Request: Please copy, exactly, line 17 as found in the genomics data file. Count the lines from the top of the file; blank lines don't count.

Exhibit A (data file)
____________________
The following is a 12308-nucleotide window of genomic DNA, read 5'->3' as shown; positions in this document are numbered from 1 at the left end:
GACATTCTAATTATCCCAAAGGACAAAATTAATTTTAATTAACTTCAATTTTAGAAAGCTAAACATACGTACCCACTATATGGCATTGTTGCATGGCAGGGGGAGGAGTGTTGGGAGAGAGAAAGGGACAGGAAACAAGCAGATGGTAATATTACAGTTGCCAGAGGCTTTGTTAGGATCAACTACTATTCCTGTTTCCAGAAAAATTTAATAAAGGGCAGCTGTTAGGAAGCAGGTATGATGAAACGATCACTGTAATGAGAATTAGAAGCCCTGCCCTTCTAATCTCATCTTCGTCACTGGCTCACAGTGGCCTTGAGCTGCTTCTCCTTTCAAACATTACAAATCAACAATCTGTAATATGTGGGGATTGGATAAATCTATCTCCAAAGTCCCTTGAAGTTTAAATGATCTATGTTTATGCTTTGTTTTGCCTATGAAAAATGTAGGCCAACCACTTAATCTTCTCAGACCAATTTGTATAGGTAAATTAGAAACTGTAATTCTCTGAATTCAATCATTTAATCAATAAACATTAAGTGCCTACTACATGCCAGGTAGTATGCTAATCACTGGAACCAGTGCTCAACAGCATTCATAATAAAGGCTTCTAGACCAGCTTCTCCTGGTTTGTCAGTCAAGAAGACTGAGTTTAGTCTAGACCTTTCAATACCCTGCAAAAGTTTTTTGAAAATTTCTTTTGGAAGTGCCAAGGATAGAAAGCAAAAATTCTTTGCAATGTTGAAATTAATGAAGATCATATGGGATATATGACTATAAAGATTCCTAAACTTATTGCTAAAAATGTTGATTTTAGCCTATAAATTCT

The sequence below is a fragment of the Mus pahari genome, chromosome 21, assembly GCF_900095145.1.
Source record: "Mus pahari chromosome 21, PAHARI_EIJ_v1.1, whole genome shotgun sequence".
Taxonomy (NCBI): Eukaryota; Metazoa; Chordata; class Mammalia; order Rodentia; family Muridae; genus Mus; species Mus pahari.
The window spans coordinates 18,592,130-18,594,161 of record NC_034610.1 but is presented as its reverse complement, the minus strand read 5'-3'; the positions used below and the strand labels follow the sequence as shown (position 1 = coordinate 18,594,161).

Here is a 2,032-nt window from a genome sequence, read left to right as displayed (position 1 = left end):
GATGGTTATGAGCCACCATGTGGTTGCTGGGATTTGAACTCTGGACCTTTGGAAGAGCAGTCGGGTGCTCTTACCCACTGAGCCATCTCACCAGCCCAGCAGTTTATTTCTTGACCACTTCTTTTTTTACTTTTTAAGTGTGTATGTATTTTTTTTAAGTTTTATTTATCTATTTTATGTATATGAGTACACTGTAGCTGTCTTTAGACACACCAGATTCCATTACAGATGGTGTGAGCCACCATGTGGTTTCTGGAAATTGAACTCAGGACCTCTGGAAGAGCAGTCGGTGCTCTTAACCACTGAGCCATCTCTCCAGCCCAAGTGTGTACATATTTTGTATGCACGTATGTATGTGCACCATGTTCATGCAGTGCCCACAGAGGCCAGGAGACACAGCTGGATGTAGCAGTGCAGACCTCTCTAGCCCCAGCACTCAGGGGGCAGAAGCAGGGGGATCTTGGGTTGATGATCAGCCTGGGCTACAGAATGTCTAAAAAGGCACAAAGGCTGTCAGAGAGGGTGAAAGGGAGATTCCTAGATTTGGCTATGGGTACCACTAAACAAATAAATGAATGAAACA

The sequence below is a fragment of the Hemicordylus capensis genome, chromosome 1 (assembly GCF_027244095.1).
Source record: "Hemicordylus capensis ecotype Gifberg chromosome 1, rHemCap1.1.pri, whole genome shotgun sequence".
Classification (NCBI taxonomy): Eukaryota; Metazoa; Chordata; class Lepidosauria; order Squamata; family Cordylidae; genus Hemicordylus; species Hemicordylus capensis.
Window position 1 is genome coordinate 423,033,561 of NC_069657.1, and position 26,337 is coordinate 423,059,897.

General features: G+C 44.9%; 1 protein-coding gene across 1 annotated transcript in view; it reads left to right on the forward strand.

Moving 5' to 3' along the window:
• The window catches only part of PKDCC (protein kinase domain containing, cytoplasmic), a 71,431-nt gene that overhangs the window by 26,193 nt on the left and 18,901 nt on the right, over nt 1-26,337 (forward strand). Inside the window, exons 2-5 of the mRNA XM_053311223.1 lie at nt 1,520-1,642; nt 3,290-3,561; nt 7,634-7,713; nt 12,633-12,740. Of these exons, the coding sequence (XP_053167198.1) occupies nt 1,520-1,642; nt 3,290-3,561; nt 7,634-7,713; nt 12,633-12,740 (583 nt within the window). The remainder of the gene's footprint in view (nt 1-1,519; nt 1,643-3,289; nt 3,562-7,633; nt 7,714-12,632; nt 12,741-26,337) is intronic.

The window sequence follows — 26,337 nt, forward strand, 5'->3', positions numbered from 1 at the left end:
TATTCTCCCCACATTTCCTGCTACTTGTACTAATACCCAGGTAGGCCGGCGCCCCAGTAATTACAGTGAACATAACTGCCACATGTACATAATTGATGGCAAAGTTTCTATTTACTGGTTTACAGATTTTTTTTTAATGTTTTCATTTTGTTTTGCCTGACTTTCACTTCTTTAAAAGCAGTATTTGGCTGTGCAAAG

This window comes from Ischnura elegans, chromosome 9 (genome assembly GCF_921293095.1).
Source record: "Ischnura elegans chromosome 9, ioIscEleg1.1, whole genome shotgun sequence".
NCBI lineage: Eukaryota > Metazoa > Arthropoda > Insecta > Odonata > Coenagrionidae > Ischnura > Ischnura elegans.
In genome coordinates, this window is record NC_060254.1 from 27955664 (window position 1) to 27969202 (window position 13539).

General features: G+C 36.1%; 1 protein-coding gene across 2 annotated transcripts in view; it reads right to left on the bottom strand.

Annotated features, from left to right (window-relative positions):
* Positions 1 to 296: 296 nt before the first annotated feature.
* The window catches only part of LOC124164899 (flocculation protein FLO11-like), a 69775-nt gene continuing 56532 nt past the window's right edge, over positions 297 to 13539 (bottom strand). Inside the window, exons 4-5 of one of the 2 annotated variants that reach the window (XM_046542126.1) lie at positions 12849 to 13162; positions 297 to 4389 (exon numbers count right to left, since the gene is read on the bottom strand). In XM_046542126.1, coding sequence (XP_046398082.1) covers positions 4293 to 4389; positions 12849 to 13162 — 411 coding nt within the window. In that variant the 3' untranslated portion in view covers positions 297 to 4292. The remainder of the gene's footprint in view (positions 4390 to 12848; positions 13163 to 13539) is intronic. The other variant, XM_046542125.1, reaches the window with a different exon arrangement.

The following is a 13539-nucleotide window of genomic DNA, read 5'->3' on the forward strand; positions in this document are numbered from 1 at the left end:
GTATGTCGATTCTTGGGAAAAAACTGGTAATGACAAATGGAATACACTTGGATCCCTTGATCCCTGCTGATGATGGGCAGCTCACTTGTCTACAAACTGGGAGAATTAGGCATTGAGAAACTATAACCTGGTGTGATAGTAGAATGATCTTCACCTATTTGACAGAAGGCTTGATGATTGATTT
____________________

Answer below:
TATTCTCCCCACATTTCCTGCTACTTGTACTAATACCCAGGTAGGCCGGCGCCCCAGTAATTACAGTGAACATAACTGCCACATGTACATAATTGATGGCAAAGTTTCTATTTACTGGTTTACAGATTTTTTTTTAATGTTTTCATTTTGTTTTGCCTGACTTTCACTTCTTTAAAAGCAGTATTTGGCTGTGCAAAG